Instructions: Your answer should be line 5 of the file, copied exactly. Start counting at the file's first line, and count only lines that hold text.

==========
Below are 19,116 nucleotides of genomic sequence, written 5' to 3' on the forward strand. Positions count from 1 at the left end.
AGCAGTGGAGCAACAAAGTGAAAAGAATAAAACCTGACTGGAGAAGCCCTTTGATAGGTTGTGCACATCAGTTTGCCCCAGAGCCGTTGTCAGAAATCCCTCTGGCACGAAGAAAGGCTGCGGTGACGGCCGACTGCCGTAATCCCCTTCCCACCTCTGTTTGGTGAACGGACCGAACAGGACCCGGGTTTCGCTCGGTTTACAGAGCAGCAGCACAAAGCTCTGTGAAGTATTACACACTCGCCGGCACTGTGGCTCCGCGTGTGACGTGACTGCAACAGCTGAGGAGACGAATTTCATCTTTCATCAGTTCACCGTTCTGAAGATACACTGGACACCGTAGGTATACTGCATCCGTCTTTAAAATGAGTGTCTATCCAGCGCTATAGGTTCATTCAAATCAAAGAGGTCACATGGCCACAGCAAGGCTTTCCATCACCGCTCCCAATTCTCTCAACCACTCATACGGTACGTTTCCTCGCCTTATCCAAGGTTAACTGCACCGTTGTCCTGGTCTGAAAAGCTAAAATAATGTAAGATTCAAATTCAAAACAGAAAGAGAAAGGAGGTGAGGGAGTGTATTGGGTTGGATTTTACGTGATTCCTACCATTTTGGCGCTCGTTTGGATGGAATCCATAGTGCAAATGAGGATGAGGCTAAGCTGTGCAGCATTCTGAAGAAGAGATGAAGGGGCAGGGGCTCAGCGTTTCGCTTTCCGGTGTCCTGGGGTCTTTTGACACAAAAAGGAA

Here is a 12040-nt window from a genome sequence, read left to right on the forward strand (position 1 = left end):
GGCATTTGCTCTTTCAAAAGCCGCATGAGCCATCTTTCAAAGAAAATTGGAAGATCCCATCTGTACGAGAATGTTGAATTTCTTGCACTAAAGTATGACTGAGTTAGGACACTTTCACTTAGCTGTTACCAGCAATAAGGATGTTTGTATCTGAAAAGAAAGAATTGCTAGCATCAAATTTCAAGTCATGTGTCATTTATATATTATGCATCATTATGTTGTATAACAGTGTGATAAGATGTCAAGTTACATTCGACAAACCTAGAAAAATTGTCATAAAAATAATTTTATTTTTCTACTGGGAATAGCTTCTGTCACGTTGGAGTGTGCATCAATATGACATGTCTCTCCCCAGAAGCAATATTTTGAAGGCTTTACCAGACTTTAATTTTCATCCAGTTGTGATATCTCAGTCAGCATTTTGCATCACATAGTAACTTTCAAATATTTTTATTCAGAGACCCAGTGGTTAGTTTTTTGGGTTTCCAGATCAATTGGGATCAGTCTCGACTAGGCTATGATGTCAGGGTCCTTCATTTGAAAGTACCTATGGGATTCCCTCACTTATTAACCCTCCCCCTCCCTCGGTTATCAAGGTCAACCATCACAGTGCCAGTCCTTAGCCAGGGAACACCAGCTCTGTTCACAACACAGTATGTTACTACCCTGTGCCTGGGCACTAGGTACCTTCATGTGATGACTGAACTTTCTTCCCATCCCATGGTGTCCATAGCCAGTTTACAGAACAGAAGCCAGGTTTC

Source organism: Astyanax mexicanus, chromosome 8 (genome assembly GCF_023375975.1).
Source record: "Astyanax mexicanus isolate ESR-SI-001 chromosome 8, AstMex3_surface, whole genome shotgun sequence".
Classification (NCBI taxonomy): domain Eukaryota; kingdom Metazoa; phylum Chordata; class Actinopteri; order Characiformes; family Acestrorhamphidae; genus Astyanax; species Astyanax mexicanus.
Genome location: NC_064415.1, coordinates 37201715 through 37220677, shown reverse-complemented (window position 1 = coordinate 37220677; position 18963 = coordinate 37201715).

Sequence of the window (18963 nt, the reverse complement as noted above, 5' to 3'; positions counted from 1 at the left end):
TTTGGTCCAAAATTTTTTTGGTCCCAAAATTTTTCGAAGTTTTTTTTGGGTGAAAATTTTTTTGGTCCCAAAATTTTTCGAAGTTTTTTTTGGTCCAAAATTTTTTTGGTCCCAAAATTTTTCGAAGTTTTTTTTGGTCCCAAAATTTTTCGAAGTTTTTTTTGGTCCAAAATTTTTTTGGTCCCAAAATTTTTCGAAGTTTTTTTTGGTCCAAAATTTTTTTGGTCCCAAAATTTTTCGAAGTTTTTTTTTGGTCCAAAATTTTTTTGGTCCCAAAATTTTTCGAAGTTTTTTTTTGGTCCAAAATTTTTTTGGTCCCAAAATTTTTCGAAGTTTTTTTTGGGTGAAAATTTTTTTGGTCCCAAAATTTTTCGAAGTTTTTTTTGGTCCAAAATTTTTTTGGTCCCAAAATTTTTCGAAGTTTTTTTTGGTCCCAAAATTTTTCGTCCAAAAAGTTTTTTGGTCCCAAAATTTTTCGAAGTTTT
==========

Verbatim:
Source organism: Astyanax mexicanus, chromosome 8 (genome assembly GCF_023375975.1).